No obesity help from 'fad' diets

Jim Mann
Jim Mann
The promotion of ''fad'' low-carb, high-fat diets risks harming public health and will do ''nothing'' to counter New Zealand's growing obesity epidemic, Prof Jim Mann warned yesterday.

Prof Mann and three other University of Otago researchers in human nutrition, Dr Lisa Te Morenga, Dr Rachael McLean and Prof Murray Skeaff, recently highlighted what they see as big shortcomings in low-carb, high-fat (LCHF) fad diets.

In a commentary published in the latest issue of The Lancet, one of the world's leading medical journals, the researchers take issue with LCHF diets, and emphasise the continuing need to restrict the amount of saturated fat in the diet.

Prof Mann said in an interview yesterday it was an ''ominous'' sign that among some people in Sweden who had adopted a LCHF diet there were rising cholesterol levels, ''in parallel with an increase in saturated fat intakes''.

''Reduction of conventional cardiovascular risk factors, including blood cholesterol, has contributed to dramatic declines in death rates from coronary heart disease in most Western countries during the past 30-40 years,'' the Otago researchers said.

Prof Mann said that although carbohydrate in less refined form-such as whole grain bread- was generally better for health than in highly refined forms, such as in some white bread, he disagreed that health would be improved simply by reducing overall carbohydrate intake.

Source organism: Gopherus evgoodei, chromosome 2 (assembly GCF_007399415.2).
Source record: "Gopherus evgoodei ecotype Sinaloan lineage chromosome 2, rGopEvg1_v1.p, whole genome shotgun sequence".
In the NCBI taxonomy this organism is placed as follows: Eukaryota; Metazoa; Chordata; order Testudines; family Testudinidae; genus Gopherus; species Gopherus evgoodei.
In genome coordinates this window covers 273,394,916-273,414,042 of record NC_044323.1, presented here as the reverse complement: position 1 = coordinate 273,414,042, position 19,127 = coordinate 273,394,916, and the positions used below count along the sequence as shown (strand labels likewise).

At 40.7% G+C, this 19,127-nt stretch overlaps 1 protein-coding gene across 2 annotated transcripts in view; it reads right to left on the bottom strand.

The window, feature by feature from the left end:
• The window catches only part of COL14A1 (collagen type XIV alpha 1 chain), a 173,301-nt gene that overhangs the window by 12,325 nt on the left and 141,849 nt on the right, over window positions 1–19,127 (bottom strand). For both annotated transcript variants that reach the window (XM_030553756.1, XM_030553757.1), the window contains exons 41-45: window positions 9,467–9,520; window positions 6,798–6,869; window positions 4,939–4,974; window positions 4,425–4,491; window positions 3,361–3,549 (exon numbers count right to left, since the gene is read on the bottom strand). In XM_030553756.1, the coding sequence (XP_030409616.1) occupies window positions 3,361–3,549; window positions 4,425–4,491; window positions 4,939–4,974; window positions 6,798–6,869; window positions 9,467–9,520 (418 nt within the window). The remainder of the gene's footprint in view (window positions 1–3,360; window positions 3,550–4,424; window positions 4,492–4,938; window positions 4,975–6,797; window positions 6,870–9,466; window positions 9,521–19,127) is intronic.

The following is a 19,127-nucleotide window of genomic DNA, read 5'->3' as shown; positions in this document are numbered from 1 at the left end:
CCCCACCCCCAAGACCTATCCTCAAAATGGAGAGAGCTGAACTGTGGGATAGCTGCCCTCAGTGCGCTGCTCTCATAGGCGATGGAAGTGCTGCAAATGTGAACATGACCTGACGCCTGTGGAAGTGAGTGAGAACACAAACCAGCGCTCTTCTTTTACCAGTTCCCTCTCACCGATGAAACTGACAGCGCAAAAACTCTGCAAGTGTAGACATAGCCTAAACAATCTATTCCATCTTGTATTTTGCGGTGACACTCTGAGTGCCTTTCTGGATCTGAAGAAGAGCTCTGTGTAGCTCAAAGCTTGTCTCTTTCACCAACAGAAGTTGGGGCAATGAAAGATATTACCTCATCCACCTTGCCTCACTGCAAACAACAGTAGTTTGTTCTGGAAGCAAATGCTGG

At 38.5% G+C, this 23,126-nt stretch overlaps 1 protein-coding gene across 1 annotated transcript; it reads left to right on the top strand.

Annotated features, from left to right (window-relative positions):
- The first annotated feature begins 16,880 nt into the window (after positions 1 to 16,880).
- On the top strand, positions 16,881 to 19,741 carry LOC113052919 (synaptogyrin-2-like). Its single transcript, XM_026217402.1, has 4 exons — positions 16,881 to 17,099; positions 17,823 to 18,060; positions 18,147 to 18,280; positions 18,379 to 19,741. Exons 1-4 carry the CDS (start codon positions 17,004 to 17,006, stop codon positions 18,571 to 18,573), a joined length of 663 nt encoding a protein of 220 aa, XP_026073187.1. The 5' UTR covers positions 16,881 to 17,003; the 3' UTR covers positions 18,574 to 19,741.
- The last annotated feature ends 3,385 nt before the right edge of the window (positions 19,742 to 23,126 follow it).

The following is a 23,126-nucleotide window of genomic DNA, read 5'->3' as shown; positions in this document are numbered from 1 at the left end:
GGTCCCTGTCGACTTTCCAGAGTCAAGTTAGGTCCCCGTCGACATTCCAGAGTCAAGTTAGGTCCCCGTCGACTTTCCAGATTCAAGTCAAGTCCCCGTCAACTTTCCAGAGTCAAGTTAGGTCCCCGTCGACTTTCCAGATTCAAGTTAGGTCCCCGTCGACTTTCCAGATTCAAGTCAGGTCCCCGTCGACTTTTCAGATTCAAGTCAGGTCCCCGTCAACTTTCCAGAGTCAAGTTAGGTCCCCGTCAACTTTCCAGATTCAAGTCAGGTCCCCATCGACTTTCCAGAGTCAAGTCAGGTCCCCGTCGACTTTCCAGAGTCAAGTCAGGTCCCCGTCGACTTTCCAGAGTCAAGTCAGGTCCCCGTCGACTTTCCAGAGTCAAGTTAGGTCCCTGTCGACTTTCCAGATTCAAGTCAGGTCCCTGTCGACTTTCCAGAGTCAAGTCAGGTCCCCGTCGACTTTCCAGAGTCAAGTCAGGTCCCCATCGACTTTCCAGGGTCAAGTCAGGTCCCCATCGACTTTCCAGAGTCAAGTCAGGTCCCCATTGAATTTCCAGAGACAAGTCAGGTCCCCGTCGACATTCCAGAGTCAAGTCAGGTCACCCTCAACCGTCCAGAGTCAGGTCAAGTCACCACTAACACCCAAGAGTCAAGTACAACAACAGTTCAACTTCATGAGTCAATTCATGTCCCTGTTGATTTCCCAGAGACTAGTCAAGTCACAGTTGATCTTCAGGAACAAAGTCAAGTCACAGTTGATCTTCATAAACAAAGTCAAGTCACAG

Although weight could be lost by some people on the diet after six months, a key factor in long-term weight reduction was controlling the overall energy intake, not just restricting carbohydrates.

Excessive sugar intake-particularly in sugary soft drinks and in some foods such as biscuits - also added to weight gain, Prof Mann said.

The researchers said that recent evidence, however, confirms the ''established cornerstones of dietary advice - reduce saturated fat, free sugars, and sodium and increase whole grain cereals and fibre''.

The Otago researchers warned that LCHF continues to attract media attention, despite a substantial body of evidence showing that a range of dietary patterns promote health and reduce risk of chronic disease.

The researchers also criticised the justification often given for the use of LCHF diets, noting that some studies indicating weight loss after six months were ''fairly short in duration''.

Longer-term studies highlighted the importance of complying with energy intake restriction in sustaining weight loss.

Healthy eating recommendations could be translated into a wide range of diets, the researchers said.

Such diets could range from the Mediterranean-style diets, which can include up to 40% of energy intake from fat, but where fat is mainly unsaturated vegetable oils, through to Asian-style diets, which might contain up to 70% of their energy intake in the form of carbohydrates.

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